The following is Ann VanderMeer’s introduction to The Divinity Student, originally written for the Centipede Press edition of the title and included in the Cheeky Frawg e-book edition. Fans and readers may know that The Divinity Student was originally published in 1999 by Ann via her publishing imprint Buzzcity Press. This, then, is both a story of her initial encounter with Cisco’s novel and a fitting introduction for uninitiated readers. — The Editors
When I first encountered Michael Cisco’s work, I was publishing a magazine titled The Silver Web. At that time I had no intention of venturing into the book publishing world and was content to continue with short fiction only. I often found novels in my mailbox from writers hoping for publication and I turned them all down, manuscripts returned unread.
However, Cisco’s cover letter intrigued me. He said he had been referred to my press by Thomas Ligotti. So of course I had to find out just what it was in Cisco’s work that Ligotti trusted I would enjoy. My intention at this time was merely to read the manuscript and then to return it with a polite rejection.
And then I read the first chapter. Holy crap! In the first chapter a man gets struck by lightning on a hill, and then these shadowy people come out of nowhere to stuff his dead, smoking body full of pages of archaic texts. This brings him back to life and onward to a secretive mission. Holy crap!
So I continued to read on until I realized this was a book I absolutely must publish. I was so completely drawn into the hallucinogenic story that I couldn’t put it down.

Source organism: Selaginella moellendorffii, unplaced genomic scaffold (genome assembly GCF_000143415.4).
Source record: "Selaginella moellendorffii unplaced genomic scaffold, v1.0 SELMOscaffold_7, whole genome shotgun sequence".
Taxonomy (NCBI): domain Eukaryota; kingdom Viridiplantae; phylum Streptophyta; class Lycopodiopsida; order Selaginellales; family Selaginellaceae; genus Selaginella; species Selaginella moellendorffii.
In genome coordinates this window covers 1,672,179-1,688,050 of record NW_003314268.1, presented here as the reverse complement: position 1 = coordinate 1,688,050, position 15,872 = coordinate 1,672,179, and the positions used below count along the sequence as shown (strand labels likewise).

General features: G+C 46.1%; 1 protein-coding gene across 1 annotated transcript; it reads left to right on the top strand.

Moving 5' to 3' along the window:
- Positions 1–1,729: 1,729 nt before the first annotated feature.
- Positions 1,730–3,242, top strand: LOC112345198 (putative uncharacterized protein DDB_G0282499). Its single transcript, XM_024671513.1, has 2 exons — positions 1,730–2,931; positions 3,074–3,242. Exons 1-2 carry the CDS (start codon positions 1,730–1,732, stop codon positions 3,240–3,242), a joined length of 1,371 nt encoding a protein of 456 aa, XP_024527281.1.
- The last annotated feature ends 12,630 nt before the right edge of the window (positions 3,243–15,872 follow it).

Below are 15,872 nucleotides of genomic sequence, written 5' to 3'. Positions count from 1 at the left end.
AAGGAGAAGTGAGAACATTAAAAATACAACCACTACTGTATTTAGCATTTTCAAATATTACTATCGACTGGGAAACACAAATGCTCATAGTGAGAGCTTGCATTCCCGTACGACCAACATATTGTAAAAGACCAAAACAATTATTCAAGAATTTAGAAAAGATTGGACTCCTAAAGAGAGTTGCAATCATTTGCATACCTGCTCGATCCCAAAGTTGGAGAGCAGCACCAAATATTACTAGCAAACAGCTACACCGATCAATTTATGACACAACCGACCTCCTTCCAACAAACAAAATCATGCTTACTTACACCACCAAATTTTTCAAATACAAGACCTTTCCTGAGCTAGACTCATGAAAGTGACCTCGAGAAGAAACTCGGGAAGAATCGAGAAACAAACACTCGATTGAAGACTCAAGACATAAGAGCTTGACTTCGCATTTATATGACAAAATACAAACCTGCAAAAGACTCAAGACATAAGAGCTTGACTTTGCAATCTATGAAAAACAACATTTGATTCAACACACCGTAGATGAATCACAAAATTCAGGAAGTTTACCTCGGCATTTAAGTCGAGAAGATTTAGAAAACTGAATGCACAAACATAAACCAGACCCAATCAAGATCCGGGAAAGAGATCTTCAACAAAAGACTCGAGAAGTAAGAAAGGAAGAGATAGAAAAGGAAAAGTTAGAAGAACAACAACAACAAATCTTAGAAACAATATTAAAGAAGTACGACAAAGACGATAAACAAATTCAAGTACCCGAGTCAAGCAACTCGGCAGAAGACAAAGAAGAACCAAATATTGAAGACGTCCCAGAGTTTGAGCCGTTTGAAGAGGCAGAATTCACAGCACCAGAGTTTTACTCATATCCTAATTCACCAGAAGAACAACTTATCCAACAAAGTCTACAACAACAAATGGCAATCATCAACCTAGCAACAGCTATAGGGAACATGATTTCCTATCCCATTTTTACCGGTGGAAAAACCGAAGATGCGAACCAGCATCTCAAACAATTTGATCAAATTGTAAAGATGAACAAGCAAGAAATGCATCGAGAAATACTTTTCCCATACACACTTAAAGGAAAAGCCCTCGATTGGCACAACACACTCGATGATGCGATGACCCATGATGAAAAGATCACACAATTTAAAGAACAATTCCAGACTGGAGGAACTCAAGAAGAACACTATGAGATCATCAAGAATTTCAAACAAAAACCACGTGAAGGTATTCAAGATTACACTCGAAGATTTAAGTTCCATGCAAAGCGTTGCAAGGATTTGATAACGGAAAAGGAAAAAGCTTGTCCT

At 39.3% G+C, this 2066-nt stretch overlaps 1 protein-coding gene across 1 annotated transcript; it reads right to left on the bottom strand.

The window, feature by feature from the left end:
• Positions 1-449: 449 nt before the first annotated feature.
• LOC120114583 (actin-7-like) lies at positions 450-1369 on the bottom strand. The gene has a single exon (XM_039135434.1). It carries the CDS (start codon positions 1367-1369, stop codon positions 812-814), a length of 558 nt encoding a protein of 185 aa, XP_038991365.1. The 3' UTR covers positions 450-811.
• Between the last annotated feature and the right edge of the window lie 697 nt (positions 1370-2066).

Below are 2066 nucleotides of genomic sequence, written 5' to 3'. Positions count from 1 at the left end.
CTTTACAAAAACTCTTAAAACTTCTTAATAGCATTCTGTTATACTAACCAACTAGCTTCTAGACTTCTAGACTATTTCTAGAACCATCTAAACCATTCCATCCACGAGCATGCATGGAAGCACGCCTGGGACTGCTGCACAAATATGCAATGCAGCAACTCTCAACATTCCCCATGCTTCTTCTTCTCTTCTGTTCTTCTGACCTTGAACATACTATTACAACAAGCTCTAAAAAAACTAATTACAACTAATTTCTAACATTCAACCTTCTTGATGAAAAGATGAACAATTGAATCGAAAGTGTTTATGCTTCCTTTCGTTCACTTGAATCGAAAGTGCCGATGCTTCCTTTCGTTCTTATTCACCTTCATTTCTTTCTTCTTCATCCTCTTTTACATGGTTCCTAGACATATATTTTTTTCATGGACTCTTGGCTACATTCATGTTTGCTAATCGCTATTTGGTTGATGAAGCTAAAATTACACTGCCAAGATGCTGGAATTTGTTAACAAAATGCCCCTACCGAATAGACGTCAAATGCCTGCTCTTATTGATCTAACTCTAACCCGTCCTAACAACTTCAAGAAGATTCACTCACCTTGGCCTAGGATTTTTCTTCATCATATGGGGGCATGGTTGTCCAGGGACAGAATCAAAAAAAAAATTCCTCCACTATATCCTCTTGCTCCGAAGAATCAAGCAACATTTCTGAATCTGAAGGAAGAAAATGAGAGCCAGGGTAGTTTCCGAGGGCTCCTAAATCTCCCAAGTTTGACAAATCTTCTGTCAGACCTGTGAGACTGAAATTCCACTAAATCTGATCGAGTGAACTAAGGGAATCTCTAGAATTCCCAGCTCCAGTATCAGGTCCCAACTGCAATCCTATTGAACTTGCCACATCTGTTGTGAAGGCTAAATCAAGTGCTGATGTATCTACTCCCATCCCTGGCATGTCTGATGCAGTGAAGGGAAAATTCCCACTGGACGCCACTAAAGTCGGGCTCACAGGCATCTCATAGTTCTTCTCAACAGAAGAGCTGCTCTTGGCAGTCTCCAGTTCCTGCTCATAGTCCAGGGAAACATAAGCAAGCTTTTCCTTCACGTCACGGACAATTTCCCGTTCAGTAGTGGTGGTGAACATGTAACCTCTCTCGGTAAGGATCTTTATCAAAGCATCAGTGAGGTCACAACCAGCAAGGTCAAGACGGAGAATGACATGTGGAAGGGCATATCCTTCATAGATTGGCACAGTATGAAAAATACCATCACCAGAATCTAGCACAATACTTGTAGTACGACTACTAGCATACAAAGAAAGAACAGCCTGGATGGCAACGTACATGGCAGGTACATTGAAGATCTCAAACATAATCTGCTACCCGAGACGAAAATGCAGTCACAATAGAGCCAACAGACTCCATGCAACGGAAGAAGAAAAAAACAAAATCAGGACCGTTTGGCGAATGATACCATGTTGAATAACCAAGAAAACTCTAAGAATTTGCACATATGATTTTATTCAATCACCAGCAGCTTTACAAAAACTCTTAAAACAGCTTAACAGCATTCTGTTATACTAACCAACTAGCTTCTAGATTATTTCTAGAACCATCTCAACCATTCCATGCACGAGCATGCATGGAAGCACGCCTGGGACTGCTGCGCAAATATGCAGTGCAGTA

As The Divinity Student continues on his journey and enters the city of San Veneficio, he is introduced to a wide variety of characters, and he learns the truth of his mission. He is more than a lowly word-finder, working in the dark shadows of Mr. Woodwind’s office to find words that have fallen out of favor. It is his secret mission to unlock those secret words that have the power, and dare I say it, the magic to transform not only The Divinity Student, but the world.
It is a strange, dark and wonderful adventure that Michael Cisco takes us on—from an isolated Seminary into the bustling dangers of San Veneficio, an odd yet somewhat familiar city in a world of his own making. And just as The Divinity Student is sent on this holy mission to uncover the power of language, so too does Cisco present us with his command of these very words. He draws the reader in with promises of the forbidden and then delivers not just the visions, but the real thing, word by word, sentence by sentence, paragraph by paragraph.
While reading his work, you feel as if you are under the influence of some kind of mind-blowing drug, you’re not quite sure if it is dangerous enough to hurt you or if you will make it through to the end unscathed. But by that point you don’t really care—you just cannot stop reading.
Needless to say, I did publish The Divinity Student, and to great critical acclaim. The novel received a starred review in Publishers Weekly and won an International Horror Guild award. It continues today to be discussed in literary circles and is held up as the perfect example of the modern gothic fantasy novel. Praise from fellow writers was expansive. Brian Stableford said, “It is a brilliantly bizarre and compulsively readable heroic fantasy for everyone who understands why the pen is mightier than the sword.” Paul Di Filippo described the hero as “a neurasthenic Clint Eastwood drifter, a linguistic bounty hunter whose prey is not a man, but an enlightenment beyond logic,” and Ligotti, who was instrumental in bringing the novel to my attention, called it, “a festival of unrealities, an entrancing body of hallucinations mutilated with surgical precision by a masterful literary maniac.”
Since the publication of The Divinity Student in 1999, Cisco’s work has been compared to Borges, Kafka and even William Burroughs (one of his literary heroes). He has published a number of amazing novels. But this is the book that started it all, the one that began his journey into the world of words. It is also the book that got us all hooked on the drug known as Michael Cisco.